“I really do have conversations with Brian because of the fact that his dad is the head coach, but beyond that, again, we’ll take anything in those files and we’ll react to them based on what’s in those letters and react to them based on those letters,” Barta said.

One of the former Iowa players to speak out against Brian Ferentz is defensive lineman Jaleel Johnson, who tweeted June 5 that “Coach Doyle is the problem in [Iowa’s] building. And so is Brian Ferentz. Things won’t progress until those two fix themselves. They know they’re a problem. [Kirk Ferentz] isn’t. I respect coach Ferentz wholeheartedly. It’s the other [Ferentz] in the building.”

Former Iowa offensive lineman Jack Kallenberger accused Wallace of bullying him due to a learning disability.

Barta said it was ultimately his decision not to remove anyone else, aside from Doyle, from the football staff. He said he has read the personnel reports provided by Husch Blackwell and an internal follow-up will take place.

“Based on that information — it was anything where there was an allegation that was directed toward an individual, and so based on that information, the first thing I’m going to share,” Barta said. “We will and have begun the process of internal follow-up. That internal follow-up will occur privately and it will follow university HR policies and procedures. And then more broadly in terms of education and training moving forward, football has been included in and involved in training for the whole athletic department.”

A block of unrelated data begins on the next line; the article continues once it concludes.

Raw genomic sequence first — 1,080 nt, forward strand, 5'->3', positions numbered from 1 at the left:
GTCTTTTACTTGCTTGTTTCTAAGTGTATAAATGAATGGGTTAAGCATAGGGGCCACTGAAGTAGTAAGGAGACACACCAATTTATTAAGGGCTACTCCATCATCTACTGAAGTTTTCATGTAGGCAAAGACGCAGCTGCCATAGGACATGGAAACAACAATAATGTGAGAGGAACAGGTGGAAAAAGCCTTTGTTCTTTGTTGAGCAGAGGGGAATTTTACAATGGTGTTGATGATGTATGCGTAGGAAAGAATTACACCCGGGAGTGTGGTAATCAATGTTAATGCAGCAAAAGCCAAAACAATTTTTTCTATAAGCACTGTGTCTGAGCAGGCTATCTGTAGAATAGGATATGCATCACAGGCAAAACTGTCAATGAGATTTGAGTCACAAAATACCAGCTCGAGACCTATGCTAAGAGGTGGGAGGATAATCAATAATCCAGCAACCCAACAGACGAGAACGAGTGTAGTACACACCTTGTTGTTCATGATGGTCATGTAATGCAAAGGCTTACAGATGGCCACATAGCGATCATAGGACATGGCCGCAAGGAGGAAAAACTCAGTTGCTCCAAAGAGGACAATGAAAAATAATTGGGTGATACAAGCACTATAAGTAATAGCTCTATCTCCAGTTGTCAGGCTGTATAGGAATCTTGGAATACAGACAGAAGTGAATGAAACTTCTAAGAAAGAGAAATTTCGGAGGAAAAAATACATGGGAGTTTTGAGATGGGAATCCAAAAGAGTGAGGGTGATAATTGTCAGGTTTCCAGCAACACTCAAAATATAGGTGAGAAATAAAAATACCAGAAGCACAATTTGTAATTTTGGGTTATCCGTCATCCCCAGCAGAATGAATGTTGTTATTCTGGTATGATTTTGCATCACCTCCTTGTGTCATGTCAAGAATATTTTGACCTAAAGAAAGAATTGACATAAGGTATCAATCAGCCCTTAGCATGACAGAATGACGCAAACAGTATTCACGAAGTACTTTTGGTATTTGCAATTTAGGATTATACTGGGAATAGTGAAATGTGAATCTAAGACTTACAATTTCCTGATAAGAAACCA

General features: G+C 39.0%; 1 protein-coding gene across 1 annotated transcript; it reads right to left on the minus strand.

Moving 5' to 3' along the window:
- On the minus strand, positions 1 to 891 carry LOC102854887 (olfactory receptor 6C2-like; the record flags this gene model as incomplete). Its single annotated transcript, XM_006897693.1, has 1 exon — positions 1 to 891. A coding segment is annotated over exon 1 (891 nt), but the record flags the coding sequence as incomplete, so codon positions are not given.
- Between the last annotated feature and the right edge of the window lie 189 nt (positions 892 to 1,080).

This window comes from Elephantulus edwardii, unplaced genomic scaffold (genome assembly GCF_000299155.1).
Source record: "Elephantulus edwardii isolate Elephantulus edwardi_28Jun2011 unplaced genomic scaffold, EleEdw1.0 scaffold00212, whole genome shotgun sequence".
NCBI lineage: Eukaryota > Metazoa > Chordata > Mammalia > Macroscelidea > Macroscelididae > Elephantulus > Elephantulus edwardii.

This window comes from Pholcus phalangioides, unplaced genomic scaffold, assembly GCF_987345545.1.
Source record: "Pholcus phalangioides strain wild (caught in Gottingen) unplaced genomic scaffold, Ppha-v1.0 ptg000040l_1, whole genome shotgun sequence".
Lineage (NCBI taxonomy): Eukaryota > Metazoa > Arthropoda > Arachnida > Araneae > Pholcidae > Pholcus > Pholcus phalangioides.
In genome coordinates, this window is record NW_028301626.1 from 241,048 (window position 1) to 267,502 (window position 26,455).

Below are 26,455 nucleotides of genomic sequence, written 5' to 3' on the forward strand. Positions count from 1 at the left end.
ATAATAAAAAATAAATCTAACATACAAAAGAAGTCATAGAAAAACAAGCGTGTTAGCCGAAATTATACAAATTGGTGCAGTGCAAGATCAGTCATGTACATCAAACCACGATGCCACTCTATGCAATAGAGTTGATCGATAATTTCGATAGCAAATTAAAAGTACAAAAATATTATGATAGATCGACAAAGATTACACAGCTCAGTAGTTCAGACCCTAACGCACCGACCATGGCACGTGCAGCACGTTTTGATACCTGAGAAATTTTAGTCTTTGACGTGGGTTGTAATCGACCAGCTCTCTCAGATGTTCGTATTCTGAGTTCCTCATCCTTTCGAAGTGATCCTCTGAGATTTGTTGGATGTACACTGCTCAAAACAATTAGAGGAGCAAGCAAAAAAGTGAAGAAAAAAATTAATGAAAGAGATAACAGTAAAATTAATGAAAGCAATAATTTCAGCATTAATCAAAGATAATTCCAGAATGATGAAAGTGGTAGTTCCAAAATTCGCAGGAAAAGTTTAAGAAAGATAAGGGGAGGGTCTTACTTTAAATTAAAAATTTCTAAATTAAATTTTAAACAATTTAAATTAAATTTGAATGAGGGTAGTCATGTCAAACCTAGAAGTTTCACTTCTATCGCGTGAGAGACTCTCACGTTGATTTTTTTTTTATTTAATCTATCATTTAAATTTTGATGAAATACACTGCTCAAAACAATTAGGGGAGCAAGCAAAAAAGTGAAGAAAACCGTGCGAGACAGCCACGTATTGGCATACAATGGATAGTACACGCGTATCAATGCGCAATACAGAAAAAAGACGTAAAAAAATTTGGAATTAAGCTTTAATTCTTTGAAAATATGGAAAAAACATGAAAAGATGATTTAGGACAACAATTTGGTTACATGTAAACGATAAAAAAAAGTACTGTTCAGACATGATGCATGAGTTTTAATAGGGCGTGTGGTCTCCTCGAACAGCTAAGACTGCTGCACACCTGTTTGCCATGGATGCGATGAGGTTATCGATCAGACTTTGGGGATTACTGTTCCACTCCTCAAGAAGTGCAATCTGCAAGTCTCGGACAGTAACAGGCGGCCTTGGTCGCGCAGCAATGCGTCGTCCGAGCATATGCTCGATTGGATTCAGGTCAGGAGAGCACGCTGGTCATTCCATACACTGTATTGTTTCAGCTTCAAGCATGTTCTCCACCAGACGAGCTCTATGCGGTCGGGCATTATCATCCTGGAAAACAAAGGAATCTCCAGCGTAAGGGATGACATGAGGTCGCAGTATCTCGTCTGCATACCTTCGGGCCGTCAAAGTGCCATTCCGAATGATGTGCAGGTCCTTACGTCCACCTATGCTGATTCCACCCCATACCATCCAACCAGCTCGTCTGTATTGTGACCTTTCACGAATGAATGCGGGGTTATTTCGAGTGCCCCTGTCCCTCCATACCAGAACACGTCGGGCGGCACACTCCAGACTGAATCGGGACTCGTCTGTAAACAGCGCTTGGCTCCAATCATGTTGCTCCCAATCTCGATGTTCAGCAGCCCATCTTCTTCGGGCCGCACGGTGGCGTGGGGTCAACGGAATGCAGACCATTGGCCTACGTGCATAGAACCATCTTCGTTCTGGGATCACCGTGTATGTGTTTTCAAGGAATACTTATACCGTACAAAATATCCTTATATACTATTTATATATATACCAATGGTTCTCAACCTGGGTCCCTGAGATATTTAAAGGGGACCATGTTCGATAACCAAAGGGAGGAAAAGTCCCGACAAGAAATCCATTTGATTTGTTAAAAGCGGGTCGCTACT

Barta cited confidentiality laws as to why more information was not released on the identities of the coaches who had documentation added to their personnel files

Kirk Ferentz was asked Thursday at the press conference what Brian has learned since allegations started to come out in early June. Iowa’s 22nd-year head coach did not speak specifically to Brian, but instead to his entire staff.

“I think we have a really good staff, and we’ve got a good coaching staff, support staff,” Kirk Ferentz said. “I’m appreciative of the support we’ve gotten institutionally, and I have every confidence we’re going to move forward and do fine. But I’d like to think everybody has been affected. I would like to think that. If anybody feels they didn’t have any role, even if it was one player not feeling good about their experience, then that’s one too many. We’ve got to try to do a better job.”